The architect was determined to bring order to this chaos and rather than write new rules for the road, so to speak, he proposed re-inventing the city so that cars could move about logically. Le Corbusier could imagine that “the passage of cars” would leave “traces” of “luminous tracks” “like the tails of meteors flashing across the summer heavens,” a sight seen almost nightly in any big city today. He suggested parks instead of narrow and dark alleyways, foresaw the possibilities of freeways devoted to delivering commuters from point to point without passing through the city itself. Le Corbusier’s rigid grid, the acceptance of traffic, the skyscrapers, were understood by the visitors at the time as an Americanization of Paris, but with a rational mind working on a blank canvas.
Unlike New York, where the skyscrapers crowded each other, standing in the way of light and air, the rebuilding of Paris would be controlled and rationalized. He envisioned a consequent end to the chronic housing shortage in Paris and the commensurate rise in real estate values. For some this sparking series of towering cruciform rising from a green plain, like the sapins or evergreen trees that were the distinguishing feature of La Chaux-de-Fonds, the Swiss town where Charles-Édouard Jeanneret-Gris was born, were terrifying. The vision seemed totalitarian and even fascistic in its ordering of daily life, but the Plan Voisin was a modern solution to a modern problem of overcrowding in an old city. It is interesting to note that Le Corbusier’s family in Switzerland had been involved in an artisan enterprise, watchmaking for Longines, and that by the end of the nineteenth century, their livelihood was threatened by factory made watches.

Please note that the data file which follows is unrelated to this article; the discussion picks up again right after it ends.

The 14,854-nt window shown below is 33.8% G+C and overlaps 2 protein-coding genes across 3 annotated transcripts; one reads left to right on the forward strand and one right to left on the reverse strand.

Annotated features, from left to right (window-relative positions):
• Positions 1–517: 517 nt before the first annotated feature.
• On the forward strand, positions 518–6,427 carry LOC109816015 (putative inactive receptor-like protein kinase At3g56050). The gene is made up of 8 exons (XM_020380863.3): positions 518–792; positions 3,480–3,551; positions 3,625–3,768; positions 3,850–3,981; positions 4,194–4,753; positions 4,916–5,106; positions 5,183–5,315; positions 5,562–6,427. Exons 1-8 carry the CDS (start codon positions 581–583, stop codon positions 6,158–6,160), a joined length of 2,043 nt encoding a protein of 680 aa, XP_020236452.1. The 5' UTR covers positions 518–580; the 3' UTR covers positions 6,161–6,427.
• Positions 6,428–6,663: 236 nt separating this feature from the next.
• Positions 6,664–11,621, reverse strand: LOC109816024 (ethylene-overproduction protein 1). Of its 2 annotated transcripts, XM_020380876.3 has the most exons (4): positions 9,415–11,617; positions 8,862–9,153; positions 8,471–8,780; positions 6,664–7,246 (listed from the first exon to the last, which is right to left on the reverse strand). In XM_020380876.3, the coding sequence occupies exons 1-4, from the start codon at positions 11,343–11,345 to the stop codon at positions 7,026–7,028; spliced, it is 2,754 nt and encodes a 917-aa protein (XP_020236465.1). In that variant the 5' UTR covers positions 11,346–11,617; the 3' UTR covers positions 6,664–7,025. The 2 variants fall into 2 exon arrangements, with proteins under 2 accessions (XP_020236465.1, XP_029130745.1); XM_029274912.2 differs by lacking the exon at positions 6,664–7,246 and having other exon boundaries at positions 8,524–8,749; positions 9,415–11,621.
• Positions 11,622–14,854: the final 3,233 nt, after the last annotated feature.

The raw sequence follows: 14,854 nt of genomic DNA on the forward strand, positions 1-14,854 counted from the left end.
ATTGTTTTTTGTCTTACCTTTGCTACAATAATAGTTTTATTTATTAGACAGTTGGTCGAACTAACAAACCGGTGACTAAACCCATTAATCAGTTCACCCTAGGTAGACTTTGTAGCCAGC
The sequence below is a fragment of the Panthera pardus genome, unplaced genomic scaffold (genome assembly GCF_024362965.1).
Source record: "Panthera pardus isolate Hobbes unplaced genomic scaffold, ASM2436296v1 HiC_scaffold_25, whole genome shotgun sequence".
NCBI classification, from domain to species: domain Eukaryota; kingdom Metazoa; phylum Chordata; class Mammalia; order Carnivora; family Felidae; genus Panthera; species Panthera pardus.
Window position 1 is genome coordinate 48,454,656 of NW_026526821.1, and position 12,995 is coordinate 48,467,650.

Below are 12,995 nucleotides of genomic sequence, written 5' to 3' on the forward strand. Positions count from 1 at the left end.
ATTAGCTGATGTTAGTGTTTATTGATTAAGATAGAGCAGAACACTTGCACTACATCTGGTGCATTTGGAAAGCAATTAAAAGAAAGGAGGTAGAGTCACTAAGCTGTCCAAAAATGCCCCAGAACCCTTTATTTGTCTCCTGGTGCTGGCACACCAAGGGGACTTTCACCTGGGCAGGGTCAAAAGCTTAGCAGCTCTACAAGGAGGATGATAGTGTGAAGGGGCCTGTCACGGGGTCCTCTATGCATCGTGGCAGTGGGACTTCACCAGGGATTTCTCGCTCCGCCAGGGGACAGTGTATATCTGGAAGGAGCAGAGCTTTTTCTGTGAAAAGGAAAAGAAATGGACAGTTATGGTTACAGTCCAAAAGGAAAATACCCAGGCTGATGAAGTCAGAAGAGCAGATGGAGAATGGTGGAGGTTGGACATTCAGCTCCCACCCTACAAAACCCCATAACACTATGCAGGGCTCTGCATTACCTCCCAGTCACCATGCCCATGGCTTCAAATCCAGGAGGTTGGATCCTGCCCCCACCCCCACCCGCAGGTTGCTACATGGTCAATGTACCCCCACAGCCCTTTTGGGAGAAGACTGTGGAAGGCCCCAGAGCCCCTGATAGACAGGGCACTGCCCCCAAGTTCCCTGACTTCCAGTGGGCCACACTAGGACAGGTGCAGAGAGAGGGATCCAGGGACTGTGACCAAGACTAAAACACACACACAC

La Chaux-de-Fonds was the center for over half of the watches and clocks made in Switzerland, many of which were manufactured by the beginning of the Great War. As an artist, the young Jeanneret-Gris, would not be a watchmaker, he would place his artistic talent elsewhere. In 1917, after an apprenticeship in Switzerland, Le Corbusier began his career in Paris, aware of the inexorable progress of technology, the changes it wrought, and the necessity to be prepared for the future. The home he designed for Amédée Ozenfant in 1922, Le Corbusier foresaw the future of suburban living by including a garage, an unheard of innovation for that time. It would be many decades before this future would arrive and another war had to be fought before Le Corbusier would have the opportunity to build his ideal city and it would be only after the Second World War that America would make good on his idea of expressways and cities that could accommodate the automobile. In 1925, Le Corbusier wrote about “The Street:”